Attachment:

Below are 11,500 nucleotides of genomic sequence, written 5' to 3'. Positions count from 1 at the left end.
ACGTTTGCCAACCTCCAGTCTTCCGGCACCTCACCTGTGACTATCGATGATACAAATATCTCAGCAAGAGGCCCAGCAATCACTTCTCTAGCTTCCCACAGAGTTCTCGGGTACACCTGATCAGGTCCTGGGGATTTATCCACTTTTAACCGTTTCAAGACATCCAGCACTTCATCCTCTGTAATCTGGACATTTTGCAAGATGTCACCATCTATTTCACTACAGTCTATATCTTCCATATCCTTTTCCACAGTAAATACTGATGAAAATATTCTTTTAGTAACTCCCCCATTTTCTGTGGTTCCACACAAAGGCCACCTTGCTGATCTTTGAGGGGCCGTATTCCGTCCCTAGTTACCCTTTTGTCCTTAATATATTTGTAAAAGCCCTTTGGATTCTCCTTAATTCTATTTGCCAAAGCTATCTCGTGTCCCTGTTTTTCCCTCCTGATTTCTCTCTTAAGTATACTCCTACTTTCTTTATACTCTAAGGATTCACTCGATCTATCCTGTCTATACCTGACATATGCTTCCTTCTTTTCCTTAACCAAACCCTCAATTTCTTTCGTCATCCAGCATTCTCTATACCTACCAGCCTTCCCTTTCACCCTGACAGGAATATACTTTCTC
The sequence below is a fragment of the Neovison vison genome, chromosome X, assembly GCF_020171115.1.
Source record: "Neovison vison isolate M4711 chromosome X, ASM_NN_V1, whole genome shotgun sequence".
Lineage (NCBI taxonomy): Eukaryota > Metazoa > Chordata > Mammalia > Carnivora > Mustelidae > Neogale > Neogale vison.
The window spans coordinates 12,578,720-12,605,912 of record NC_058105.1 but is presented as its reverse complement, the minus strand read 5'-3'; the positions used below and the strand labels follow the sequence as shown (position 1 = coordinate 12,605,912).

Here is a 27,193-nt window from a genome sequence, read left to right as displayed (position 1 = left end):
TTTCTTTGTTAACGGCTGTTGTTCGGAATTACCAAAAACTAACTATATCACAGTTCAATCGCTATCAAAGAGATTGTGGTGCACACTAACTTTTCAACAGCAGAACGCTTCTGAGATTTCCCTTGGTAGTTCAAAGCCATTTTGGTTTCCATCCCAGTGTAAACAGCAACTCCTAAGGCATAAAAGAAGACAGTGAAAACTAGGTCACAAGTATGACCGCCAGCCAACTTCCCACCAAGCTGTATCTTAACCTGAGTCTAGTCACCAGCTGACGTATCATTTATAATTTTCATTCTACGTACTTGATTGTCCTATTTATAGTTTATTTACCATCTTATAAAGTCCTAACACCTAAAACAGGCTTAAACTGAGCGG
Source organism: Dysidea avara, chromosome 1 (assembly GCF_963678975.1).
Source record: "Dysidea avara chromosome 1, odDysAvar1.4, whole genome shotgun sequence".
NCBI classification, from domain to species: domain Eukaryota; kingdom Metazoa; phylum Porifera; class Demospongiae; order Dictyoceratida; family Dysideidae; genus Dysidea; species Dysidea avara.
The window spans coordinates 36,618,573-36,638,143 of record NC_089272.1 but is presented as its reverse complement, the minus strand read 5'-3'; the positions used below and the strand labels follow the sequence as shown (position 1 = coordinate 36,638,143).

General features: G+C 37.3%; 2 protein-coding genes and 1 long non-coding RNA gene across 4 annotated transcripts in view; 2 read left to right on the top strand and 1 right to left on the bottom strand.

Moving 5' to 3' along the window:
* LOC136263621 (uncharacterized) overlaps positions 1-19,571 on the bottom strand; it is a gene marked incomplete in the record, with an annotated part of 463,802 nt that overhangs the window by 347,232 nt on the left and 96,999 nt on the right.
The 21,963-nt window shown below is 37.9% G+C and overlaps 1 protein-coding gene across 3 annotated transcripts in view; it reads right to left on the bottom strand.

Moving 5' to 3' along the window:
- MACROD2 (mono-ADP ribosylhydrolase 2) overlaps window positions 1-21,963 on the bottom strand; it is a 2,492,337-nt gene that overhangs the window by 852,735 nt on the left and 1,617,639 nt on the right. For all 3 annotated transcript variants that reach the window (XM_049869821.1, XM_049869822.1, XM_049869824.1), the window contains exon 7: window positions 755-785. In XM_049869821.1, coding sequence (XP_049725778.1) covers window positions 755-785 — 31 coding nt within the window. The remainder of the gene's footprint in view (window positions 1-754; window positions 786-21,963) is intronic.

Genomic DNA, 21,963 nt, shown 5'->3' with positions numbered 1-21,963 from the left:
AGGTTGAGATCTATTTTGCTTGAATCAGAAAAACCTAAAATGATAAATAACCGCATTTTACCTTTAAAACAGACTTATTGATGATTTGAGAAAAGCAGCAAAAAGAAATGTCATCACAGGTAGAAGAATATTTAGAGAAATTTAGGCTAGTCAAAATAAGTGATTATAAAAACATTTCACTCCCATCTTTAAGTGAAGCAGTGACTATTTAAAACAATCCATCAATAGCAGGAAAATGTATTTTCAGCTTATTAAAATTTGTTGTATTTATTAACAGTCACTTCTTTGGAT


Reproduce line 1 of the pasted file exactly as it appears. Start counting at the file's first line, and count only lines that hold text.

Below are 11,500 nucleotides of genomic sequence, written 5' to 3'. Positions count from 1 at the left end.